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Once you've figured out what can be recycled, figure out how it's going to get from your office to a recycling plant. You're probably going to need to research this with your local council; what waste collections happen when, what does it take to set up a recycling collection, and (importantly) what do local recycling places accept? It's no good setting up a special bin for PET plastics if the only available recycling facility can't handle them.

4Start With The Biggest Recyclable And Work Up

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This tip comes from the recycling experts. "The best recycling systems start small and build on sound foundations over time to become exemplary. As the saying goes — Rome wasn’t built in a day!" say the people behind Sustainable Business Toolkit, an advisory service for companies trying to go green. They recommend starting with "the most visible and highest volume waste product in the office" — usually paper — and over time expanding to include more recyclables as habits like bins, collections, and sustainable practices make more of an impact on the office.

5Train Everybody In What Needs To Be Done

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This can't just be your lone crusade. Recycling company DS Smith's guide to introducing recycling to your office highlights the importance of getting everybody involved. "You need to get your teams onboard," they explain. "Everyone from the boardroom to the shop floor can make a difference to your recycling rate. Encourage your managers to get involved, rolling out the changes in team meetings."

The key is to embed it in the way the company does things, so that eventually people do it without thinking too much about it. Every Can Counts, a recycling campaign based around cans, says that "company culture" needs to absorb recycling as one of its goals. And keeping everybody up to date means far less likelihood of the wrong can in the wrong bin.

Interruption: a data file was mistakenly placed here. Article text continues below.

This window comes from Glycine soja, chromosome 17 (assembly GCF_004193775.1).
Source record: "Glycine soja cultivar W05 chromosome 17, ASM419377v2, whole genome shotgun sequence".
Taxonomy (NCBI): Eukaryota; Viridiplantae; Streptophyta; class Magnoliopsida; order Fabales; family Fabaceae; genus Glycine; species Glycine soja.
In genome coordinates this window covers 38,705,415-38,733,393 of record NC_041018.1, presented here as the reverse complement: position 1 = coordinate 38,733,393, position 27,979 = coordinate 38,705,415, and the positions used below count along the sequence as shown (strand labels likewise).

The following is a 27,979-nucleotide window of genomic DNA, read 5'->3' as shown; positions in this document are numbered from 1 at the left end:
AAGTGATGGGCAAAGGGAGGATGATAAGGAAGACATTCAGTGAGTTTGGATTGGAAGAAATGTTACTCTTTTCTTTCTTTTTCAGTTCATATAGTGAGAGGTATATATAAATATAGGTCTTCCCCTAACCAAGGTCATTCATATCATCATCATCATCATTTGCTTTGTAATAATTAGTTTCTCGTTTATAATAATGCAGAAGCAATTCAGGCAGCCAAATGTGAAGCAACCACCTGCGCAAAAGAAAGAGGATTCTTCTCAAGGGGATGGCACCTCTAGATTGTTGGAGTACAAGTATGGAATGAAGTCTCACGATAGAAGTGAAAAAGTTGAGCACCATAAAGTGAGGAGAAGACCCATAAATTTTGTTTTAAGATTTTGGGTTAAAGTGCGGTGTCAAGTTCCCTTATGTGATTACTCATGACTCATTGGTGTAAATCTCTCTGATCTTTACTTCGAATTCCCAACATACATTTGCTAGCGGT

6Use More Sustainable Business Practises

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It's no good just recycling if the rest of your office is completely un-green. The Sustainable Business Toolkit recommends that you do as much re-using and sustainable work as possible, like creating a policy that people print double-sided rather than single-sided as a default. Other tips? Using mugs instead of paper or cardboard cups, buying recycled paper stock instead of virgin, looking up rechargeable battery possibilities for in-house tech, and not throwing away anything that could be repurposed or reused.

7Get Bins — And Proper Labels

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It seems that one of the biggest ways to cut down on non-green waste behavior is a pretty simple one: don't keep trashcans at your desk. If people have to get up to throw away their trash in a central area, and there's a recycling bin right there, they're more likely to use it. Standard psychology. Getting the right bins, labelling them and making people use them is a big part of recycling practice, but DS Smith notes that they need to be positioned properly, where people normally use or throw away recyclable material (by the photocopier, in the kitchen), so they can integrate easily into people's everyday habits.

And it should go without saying, but find out who's in charge of general waste management in your office — the janitorial staff, a particular co-worker — and make sure they're in the loop. If they're transporting that stuff to the bins that go out for collection, they need to know all the details.